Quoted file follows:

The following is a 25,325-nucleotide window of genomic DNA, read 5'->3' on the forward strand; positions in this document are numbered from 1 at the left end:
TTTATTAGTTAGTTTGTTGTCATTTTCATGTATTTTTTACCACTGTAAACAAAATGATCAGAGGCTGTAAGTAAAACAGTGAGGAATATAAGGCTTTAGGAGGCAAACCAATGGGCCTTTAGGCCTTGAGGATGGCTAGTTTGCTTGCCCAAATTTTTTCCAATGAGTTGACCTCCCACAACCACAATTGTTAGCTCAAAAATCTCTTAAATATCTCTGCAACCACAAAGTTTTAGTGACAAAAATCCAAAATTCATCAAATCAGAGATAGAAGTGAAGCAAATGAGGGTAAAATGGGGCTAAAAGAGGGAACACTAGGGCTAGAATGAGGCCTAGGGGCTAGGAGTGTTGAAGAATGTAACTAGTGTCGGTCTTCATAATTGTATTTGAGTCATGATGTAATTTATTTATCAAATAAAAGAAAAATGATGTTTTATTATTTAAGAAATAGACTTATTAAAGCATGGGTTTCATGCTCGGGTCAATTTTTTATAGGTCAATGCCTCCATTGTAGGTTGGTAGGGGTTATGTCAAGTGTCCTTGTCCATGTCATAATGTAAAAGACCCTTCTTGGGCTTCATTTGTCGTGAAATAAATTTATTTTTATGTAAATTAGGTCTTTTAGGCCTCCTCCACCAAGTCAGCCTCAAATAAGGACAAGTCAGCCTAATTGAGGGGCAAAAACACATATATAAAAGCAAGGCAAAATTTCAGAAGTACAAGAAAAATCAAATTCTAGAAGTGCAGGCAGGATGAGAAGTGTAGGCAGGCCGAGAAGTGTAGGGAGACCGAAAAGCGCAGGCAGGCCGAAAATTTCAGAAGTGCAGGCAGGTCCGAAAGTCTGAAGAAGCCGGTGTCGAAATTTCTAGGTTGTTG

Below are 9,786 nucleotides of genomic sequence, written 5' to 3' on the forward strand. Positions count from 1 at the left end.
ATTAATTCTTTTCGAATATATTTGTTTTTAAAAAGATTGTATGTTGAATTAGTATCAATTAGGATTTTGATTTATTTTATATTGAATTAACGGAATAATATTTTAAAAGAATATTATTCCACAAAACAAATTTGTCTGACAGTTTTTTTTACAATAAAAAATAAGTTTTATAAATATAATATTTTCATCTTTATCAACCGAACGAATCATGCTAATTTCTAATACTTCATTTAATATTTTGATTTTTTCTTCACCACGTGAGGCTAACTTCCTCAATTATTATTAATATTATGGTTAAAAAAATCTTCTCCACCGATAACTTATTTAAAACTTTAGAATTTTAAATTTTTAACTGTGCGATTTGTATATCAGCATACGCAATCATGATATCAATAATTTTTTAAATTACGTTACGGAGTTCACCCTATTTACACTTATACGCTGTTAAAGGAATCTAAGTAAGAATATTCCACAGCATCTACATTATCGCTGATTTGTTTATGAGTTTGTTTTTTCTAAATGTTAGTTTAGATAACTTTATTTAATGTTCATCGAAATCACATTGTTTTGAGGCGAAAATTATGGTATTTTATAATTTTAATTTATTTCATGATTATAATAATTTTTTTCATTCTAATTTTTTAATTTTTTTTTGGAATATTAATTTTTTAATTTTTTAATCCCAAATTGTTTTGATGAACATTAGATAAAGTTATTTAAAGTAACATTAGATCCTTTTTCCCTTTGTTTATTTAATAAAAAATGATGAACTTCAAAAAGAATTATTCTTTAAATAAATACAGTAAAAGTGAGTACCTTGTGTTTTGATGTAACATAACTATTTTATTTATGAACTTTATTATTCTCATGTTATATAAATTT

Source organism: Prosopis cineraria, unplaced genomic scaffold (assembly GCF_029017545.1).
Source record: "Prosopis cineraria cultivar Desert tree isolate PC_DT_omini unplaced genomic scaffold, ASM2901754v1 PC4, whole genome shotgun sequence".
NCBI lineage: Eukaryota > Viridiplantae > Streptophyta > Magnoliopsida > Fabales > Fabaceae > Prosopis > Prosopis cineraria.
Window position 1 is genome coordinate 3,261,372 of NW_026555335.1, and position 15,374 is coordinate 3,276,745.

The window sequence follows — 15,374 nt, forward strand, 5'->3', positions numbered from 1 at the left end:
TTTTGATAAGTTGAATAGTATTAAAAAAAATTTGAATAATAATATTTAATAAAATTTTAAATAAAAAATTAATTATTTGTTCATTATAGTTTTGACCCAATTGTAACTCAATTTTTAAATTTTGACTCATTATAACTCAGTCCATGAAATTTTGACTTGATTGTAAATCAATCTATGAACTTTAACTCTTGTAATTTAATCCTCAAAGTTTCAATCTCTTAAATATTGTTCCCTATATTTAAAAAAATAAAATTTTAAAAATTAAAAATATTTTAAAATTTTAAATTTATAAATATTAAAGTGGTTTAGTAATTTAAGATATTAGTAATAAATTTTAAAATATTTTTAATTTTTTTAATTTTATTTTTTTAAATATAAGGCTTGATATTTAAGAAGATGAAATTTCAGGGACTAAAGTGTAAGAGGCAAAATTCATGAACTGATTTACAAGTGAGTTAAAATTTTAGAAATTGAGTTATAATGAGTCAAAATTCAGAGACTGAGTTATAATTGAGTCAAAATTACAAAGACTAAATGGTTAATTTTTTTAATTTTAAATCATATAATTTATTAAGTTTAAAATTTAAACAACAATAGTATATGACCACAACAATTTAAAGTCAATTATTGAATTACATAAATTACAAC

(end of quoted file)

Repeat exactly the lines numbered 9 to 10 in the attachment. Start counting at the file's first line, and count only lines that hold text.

The window sequence follows — 15,374 nt, forward strand, 5'->3', positions numbered from 1 at the left end:
TTTTGATAAGTTGAATAGTATTAAAAAAAATTTGAATAATAATATTTAATAAAATTTTAAATAAAAAATTAATTATTTGTTCATTATAGTTTTGACCCAATTGTAACTCAATTTTTAAATTTTGACTCATTATAACTCAGTCCATGAAATTTTGACTTGATTGTAAATCAATCTATGAACTTTAACTCTTGTAATTTAATCCTCAAAGTTTCAATCTCTTAAATATTGTTCCCTATATTTAAAAAAATAAAATTTTAAAAATTAAAAATATTTTAAAATTTTAAATTTATAAATATTAAAGTGGTTTAGTAATTTAAGATATTAGTAATAAATTTTAAAATATTTTTAATTTTTTTAATTTTATTTTTTTAAATATAAGGCTTGATATTTAAGAAGATGAAATTTCAGGGACTAAAGTGTAAGAGGCAAAATTCATGAACTGATTTACAAGTGAGTTAAAATTTTAGAAATTGAGTTATAATGAGTCAAAATTCAGAGACTGAGTTATAATTGAGTCAAAATTACAAAGACTAAATGGTTAATTTTTTTAATTTTAAATCATATAATTTATTAAGTTTAAAATTTAAACAACAATAGTATATGACCACAACAATTTAAAGTCAATTATTGAATTACATAAATTACAAC